is, fitting in perfectly with the futuristic pessimism of the album,
and sounding like a movie theme toon.
It's followed logically enough
by Big Brother. "We'll build a glass asylum, with just a
touch of mayhem" our controller tells us, of a Herb Alpert-like
Moog and a heavy industrial hum. The song buzzes into the final
number: Chant Of The Ever Circling Skeletal Family an electronic
study of less than two minutes, which fades for nearly half its
length with an echoey eerie "Right, right, right".
It's a strong and effective album, and certainly,
the most impressive work Bowie's completed since Ziggy Stardust.
The themes are like those of the more recent albums, but it also
goes back to draw on the raw, ugly power that animated The Man
Who Sold The World to offset the production tartiness of the newer
The result is that where Aladdin Sane seemed like
a series of Instamatic snapshots taken from weird angles, Diamond
Dogs has the provoking quality of a thought-out painting that draws
on all the deeper colors.
Bowie's going to have to reproduce some of these
effects on stage when he tours this year, and that was the subject
when we talked last week. Having spent a week trying to arrange
an interview (he doesn't do them) via various helpful but apologetic
MainMen, one of them runs into the man himself at a 3 o'clock
in the morning party given after Todd Rundgren's triumphal
"God, I hate New York at times," David theatrically
intones, as we get into the 'Englishmen-in-America' rap,
"and I've got to spent the next two months here getting the
tour ready for a June 14 start in Montreal". The tour then winds
its way down through the mid-West to the East Coast, climaxing at
Radio City in New York around the end of July.
Not that David's simply gigging, he'll
be making "an extensive series of theatrical presentations"
according to Mainman. "Well, I've a feeling this may be the
last big production type of tour that I do," Bowie tells me. Will
it go to England? "Oh yeah, sure," he replies. Even after all the
'Bowie Quits' headlines of one year ago? David breaks into a very
wide grin. "Yeah, well you really want to do it again, and I do
like to play."
"Also, I'm putting a very good new band together.
There'll be three people from the Diamond Dogs album, Mike
Garson on piano again, Herbie Flowers on bass, yeah I managed to
persuade Herbie to tour with me, and I y'know he's got
to be the best bassist in the country, and there's Tony Newman
who used to drum in the old Jeff Beck Group.
"I've also been looking for guitars, and I've
found a really incredible black guy called Carlos – just Carlos! –
and there's another black guy I want to get to play guitar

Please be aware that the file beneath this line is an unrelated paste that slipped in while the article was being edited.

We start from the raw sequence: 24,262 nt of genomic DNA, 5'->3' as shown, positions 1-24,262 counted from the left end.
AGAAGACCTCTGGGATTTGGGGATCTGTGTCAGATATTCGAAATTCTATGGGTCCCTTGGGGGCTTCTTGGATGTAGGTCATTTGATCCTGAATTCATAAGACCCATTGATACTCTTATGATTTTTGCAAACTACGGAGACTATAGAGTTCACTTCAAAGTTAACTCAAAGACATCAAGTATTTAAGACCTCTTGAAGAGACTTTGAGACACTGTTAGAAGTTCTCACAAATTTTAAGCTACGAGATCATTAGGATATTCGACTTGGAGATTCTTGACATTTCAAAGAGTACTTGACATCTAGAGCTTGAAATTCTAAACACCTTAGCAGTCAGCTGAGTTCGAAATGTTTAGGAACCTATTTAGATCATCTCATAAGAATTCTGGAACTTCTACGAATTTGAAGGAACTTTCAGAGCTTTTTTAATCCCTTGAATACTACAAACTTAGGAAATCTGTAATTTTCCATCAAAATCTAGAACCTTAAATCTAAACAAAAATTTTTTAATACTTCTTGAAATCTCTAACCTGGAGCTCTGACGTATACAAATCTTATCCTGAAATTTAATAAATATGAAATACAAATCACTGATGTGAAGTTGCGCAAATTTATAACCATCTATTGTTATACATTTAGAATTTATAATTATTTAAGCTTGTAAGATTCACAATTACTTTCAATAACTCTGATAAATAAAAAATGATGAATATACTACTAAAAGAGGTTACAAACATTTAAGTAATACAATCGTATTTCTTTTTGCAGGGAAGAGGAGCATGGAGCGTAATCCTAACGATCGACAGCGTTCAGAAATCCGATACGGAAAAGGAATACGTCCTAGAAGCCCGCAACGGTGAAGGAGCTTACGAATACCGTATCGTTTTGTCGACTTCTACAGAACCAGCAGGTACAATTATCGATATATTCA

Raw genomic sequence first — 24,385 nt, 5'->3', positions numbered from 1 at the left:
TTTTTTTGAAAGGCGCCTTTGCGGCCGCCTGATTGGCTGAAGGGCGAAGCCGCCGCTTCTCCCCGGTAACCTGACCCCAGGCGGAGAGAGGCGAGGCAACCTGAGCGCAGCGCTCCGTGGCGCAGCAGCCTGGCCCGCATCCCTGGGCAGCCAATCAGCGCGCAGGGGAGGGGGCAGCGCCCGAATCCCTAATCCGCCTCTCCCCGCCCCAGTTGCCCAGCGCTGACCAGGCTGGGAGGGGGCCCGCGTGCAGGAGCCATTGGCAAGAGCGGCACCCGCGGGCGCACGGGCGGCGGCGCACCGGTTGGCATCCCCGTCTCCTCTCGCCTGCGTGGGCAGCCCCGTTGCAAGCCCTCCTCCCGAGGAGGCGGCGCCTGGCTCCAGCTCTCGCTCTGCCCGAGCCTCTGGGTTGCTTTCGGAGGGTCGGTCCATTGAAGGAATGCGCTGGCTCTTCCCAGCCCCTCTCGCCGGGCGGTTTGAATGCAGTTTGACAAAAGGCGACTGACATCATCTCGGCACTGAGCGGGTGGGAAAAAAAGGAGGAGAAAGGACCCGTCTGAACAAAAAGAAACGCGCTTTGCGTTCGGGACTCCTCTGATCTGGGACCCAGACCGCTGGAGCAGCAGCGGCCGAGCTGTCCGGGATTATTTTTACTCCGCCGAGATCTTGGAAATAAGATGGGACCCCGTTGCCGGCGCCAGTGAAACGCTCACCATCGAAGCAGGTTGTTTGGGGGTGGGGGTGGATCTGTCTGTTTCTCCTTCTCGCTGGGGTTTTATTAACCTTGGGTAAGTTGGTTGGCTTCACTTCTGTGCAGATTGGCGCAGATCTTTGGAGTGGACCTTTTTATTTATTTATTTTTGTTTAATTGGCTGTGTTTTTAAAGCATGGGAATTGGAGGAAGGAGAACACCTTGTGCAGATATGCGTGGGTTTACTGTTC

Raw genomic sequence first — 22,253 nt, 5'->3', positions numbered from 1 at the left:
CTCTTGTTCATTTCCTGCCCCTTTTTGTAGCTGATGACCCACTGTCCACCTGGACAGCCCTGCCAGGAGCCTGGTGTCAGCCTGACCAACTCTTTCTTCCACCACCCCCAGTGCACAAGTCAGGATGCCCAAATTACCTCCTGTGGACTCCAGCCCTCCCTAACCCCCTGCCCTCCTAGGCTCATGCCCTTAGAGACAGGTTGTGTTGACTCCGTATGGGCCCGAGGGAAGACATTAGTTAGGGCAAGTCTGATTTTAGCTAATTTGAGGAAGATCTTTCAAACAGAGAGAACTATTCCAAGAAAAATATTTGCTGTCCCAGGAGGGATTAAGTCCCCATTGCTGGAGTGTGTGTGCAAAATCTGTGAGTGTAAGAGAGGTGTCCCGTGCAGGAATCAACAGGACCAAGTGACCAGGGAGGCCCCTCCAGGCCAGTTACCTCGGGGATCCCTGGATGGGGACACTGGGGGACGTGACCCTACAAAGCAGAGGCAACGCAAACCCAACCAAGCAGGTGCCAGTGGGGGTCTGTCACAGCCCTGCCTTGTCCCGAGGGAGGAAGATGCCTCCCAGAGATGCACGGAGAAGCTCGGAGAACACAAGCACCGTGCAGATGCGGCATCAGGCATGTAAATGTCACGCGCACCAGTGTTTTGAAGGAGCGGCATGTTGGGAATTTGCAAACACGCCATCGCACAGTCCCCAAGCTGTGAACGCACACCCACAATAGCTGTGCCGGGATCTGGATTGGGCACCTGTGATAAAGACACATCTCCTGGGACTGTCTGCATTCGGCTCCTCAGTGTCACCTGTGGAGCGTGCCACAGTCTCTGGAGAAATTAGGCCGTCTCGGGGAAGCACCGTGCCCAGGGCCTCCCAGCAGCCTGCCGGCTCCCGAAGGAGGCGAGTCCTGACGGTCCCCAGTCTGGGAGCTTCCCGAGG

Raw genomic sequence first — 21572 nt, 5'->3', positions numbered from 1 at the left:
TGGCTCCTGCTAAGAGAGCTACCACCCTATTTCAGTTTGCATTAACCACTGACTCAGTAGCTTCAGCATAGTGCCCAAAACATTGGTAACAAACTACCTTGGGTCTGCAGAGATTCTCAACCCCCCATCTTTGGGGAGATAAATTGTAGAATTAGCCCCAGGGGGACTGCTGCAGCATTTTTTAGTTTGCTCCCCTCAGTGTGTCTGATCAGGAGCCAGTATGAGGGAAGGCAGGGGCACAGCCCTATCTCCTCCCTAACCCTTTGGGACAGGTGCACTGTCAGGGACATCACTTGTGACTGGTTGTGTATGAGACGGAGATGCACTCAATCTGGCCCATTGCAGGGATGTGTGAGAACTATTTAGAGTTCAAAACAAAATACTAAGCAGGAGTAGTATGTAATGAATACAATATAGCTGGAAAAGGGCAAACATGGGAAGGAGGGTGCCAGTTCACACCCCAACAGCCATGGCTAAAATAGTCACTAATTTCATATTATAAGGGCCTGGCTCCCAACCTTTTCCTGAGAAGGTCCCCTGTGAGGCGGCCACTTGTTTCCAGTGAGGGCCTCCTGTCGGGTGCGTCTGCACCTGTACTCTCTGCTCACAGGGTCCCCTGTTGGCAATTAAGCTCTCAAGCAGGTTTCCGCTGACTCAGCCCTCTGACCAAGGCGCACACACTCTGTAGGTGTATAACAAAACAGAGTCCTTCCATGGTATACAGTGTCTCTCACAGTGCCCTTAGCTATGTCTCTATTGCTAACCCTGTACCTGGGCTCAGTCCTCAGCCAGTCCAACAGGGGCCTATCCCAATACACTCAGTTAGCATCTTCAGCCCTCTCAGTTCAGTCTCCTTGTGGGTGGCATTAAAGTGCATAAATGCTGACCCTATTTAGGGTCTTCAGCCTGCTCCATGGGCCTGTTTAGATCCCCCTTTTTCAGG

in the band. I want a really funky sound."
"Ever since I got to New York I've been going
down to the Apollo in Harlem. Most New Yorkers seem scared to go
there if they're white, but the music's incredible. I
saw the Temptations and the Spinners together on the same bill there,
and next week it's Marvin Gaye, incredible! I mean I love that
kind of thing!
"Have you heard Ann Peebles? Yeah, well Lennon's
right, ain't he, best record in years. I mean that's what
I'd like to do producing Lulu, take her to Memphis and get a really
good band like Willie Mitchell's and do a whole album with
her, which I will do.
"Lulu's got this terrific voice, and it's
been misdirected all this time, all these years. People laugh now,
but they won't in two years time, you see! I produced a single
with her Can You Hear Me and that's more the
way she's going. She's got a real soul voice, she can
get the feel of Aretha, but it's been so misdirected.
"English singers do all this 'Oh yeah',
'Alright now' on soul songs, and it's wrong, but
when she doesn't do that she just has the feel naturally."
Apart from Lulu, what else has been happening for
"Oh, I just spent most of the time in London, there
and in Paris, and I did some recording at Ludolf in Holland. Jagger
uses that studio a lot, and he's done some really good songs
there very recently, you'll hear It's Only Rock
'n' Roll Music [sic] soon, it's gotta be the
single. Then I came here, now I'm working with Jules Fisher
preparing the act for the tour.
"He's working on the staging and lighting, and
he's great. He just got an award for the lighting he did on
Ulysses In Nighttown for Broadway, and he's worked on Hair and Lenny a really great lighting designer."
"Then there's the new album, which will be out
as soon as the cover art's OK'd by RCA. It's a painting
of me changing into a dog, right and they're a bit worried
that its cock shows. But apart from the cock, everything's